Official data indicates that spinal cord injury (SCI) is second to mental retardation among neurological disorders in terms of cost to society.
Pain is a debilitating consequence of SCI related to the nature of the lesion, neurological structures damaged, and secondary pathophysiological changes of surviving tissues1. Approximately two-thirds of persons who have sustained SCI experience clinically significant pain after injury, of whom one-third have severe pain2, 3. Post-SCI pain can increase with time and is often refractory to conventional treatment approaches4.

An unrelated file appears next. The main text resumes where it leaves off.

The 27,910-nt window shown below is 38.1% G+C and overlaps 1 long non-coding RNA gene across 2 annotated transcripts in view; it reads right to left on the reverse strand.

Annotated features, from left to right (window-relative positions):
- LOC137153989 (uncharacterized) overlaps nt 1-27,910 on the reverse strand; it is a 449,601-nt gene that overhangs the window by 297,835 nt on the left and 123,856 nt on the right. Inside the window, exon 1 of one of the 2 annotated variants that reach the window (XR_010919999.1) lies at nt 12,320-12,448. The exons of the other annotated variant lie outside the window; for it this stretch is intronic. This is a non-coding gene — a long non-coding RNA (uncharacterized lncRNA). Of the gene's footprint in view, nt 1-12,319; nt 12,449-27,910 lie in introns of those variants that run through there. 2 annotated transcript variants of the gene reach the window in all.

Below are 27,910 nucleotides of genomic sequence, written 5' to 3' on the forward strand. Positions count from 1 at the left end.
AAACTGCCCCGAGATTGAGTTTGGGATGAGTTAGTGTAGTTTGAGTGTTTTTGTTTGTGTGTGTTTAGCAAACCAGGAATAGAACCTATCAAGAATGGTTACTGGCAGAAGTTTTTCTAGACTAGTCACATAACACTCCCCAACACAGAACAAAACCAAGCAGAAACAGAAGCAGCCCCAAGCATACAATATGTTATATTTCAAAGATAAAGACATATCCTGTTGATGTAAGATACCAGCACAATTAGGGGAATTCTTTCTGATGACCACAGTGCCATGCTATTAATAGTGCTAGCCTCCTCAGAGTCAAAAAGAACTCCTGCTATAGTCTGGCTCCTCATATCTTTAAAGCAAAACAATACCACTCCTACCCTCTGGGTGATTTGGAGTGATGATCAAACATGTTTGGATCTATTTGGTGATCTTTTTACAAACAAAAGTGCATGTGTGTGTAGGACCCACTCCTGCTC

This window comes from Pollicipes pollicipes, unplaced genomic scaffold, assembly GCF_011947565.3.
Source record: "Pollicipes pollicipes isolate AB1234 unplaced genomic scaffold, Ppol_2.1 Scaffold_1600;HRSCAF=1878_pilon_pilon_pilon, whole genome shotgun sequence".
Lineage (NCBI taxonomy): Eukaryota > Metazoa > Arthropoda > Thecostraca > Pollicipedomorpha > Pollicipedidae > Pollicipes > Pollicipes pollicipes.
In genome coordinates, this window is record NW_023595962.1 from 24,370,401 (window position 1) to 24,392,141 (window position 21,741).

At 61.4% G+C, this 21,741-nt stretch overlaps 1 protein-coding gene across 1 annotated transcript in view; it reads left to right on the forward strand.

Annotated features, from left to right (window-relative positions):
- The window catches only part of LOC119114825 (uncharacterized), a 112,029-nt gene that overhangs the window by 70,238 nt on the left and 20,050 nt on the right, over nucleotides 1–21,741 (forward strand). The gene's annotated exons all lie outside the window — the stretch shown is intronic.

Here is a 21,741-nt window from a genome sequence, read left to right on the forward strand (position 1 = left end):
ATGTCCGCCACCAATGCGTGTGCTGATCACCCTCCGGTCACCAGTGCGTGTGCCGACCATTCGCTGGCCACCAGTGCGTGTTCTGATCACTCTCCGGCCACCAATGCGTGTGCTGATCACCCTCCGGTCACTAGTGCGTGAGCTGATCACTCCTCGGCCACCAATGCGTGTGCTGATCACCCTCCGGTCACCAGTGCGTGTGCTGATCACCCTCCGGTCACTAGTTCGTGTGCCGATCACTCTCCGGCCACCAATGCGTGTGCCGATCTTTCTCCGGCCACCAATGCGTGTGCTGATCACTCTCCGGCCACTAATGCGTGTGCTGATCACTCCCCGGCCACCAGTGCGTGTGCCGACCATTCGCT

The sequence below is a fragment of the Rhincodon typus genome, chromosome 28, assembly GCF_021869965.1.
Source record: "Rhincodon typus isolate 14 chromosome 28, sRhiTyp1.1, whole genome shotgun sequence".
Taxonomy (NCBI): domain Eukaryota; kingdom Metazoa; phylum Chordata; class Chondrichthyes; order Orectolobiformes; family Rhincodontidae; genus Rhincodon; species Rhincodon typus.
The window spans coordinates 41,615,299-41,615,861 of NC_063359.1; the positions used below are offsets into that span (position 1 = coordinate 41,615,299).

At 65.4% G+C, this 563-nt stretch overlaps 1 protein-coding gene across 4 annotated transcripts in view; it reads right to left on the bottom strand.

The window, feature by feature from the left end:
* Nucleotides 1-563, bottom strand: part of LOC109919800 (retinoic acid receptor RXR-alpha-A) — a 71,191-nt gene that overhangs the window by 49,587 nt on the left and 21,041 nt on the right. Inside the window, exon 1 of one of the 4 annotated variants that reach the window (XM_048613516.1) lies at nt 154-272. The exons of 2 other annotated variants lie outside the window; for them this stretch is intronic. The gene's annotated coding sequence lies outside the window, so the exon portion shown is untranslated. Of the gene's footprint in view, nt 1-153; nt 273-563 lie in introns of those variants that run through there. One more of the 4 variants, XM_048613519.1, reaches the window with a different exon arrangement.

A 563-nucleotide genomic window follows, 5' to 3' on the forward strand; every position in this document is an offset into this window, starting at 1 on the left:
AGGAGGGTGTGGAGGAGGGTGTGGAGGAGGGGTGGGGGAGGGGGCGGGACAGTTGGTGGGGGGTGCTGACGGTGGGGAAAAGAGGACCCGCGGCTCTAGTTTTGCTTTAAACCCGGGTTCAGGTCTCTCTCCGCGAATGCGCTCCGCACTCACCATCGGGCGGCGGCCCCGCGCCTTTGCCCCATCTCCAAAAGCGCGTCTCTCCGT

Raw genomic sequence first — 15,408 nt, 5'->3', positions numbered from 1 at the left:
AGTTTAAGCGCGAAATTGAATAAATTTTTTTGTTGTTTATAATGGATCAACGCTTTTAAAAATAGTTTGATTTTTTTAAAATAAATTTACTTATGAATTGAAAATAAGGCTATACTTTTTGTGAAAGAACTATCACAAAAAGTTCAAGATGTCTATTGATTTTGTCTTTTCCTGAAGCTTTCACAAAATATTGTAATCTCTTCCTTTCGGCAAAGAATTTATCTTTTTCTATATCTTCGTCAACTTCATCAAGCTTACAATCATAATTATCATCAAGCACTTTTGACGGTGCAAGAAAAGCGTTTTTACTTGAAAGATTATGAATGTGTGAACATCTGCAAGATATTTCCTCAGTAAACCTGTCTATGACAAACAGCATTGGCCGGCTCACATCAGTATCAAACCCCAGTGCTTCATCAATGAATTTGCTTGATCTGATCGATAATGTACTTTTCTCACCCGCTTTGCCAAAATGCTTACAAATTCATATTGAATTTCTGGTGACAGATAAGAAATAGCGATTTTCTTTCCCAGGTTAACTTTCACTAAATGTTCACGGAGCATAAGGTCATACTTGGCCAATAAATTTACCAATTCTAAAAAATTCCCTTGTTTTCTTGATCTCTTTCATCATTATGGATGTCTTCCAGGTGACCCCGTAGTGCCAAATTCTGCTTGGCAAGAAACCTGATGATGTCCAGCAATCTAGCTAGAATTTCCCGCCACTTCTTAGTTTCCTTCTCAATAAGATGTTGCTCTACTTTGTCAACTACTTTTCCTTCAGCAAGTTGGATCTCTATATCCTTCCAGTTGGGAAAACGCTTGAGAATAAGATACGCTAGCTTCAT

Over the past decade, clinical studies have shown that post-SCI pain interferes with rehabilitation, daily activities, and quality of life and may substantially influence mood, leading to depression and even suicide4-7.Chronic neuropathic pain following SCI is divided into three types: at-level pain (pain within the body segments innervated by spinal cord segments at the level of the injury), below-level pain (pain within body segments caudal to the level at which the spinal cord was injured), and above-level pain (pain within body segments rostral to the level at which the spinal cord was injured)8.